The Kumamoto earthquake of April 2016 produced two foreshocks of moment magnitude 6.0 and 6.2 and a mainshock of 7.0, which should have been followed by widespread and intense soil liquefaction. A Geotechnical Extreme Events Reconnaissance team (GEER) led by Professor Rob Kayen of UC Berkley was dispatched to the Kumamoto Plain--which is in Kumamoto Prefecture, the southern main island of Japan--immediately following the earthquake. The Japanese and U.S. engineers in the GEER team observed mostly minor and sporadic liquefaction, which was unexpected as the local site geology, known soil stratigraphy, and intensity of the seismic loading made the Kumamoto Plain ripe for soil liquefaction. The paucity and limited scale of liquefaction shows a clear gap in our understanding of liquefaction in areas with volcanic soils. This study is a direct response to the GEER team's preliminary findings regarding the lack of significant liquefaction. An extensive literature review was conducted on the Kumamoto Plain and its volcanic soil. The liquefaction of the 2016 Kumamoto Earthquake was also researched, and several sites were selected for further analysis. Four sites were analyzed with SPT, CPT, and laboratory testing during the spring of 2017. A slope stability analysis and undisturbed testing were performed for specific sites. The results of the analysis show a general over-prediction of SPT and CPT methods when determining liquefaction hazard. The Youd et al. (2001) NCEES method was the most consistent and accurate in determining liquefaction. The soils in the area including sands and gravels had high levels of fines, plasticity, and organic matter due to the weathering of volcanic ash and pyroclastic material. The volcanically derived coarse-grained soils may also have exhibited some crushability, which gave lower resistance readings. Filled river channels had the worst liquefaction with natural levees and the Kumamoto flood plains having only minor liquefaction. Publicly available boring logs rarely showed laboratory test data of bore holes which led to a general inaccurate soil classification. Boring logs were also not updated with laboratory classifications and data. Undisturbed cyclic triaxial testing of soils at one site showed that volcanic soils had relatively high resistance to soil liquefaction, though drying of samples may have compromised the results. Embankment cracking at one test location was calculated a lateral spread and a seismic slope failure along the pyroclastic flow deposit.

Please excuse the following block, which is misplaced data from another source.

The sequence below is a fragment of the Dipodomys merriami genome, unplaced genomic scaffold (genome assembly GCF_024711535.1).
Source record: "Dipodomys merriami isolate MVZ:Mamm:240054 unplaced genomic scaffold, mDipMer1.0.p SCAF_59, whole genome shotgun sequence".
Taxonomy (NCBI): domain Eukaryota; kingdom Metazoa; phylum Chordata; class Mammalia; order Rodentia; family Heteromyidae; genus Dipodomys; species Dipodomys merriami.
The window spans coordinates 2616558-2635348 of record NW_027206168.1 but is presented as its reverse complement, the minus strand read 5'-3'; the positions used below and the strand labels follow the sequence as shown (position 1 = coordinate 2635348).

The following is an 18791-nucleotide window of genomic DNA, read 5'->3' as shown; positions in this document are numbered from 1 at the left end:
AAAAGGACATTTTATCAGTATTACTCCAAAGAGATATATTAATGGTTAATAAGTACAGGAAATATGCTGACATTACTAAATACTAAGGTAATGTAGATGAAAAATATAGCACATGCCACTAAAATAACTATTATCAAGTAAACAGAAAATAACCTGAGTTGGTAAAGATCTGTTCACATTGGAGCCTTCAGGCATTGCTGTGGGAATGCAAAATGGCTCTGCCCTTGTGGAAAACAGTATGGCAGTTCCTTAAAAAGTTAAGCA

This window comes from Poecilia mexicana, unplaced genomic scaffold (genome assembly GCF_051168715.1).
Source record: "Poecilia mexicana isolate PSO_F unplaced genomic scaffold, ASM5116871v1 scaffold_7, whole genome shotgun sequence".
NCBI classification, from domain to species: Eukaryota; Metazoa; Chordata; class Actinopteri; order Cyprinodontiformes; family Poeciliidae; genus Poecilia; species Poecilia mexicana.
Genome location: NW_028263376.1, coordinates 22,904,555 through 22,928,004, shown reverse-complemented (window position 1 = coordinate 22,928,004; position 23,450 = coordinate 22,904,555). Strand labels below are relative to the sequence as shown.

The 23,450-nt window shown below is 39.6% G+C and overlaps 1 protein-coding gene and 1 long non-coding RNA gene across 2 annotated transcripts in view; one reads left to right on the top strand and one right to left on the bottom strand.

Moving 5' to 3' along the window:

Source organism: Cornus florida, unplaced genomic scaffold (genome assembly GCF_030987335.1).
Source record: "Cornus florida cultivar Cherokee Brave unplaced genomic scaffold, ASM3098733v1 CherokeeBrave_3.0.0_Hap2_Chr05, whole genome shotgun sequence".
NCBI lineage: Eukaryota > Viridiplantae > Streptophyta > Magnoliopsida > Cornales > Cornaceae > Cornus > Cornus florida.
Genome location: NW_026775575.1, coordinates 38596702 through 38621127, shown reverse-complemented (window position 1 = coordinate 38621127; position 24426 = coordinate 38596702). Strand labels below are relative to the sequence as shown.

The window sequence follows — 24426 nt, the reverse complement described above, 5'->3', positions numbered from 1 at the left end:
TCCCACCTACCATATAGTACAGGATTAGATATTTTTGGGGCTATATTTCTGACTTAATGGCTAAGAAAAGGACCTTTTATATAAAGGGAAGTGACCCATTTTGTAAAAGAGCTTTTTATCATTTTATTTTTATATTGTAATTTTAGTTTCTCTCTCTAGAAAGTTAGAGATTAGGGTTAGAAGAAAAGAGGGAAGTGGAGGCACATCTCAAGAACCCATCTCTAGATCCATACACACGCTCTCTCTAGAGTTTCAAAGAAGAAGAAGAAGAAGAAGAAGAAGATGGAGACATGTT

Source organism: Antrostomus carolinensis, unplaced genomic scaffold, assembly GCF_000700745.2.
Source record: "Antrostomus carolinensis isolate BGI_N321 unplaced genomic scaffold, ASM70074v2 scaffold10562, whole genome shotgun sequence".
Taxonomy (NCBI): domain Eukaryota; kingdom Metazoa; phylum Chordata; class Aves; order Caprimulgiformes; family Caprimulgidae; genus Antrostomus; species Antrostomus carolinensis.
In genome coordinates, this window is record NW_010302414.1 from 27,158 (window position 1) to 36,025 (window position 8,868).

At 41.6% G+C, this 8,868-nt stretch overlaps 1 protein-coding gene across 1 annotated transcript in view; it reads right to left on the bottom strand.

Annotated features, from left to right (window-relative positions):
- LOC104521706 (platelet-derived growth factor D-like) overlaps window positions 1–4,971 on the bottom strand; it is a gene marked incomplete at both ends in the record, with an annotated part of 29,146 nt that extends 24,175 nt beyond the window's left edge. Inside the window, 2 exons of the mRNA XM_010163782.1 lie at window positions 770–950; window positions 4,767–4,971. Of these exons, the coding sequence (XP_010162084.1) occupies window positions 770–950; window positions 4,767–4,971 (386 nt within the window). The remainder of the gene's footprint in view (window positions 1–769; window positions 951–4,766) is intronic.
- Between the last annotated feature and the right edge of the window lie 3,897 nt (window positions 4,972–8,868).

College and Department

Ira A. Fulton College of Engineering and Technology; Civil and Environmental Engineering



Date Submitted


Document Type





Liquefaction, 2016 Kumamoto Earthquake, volcanic soils, allophanic soils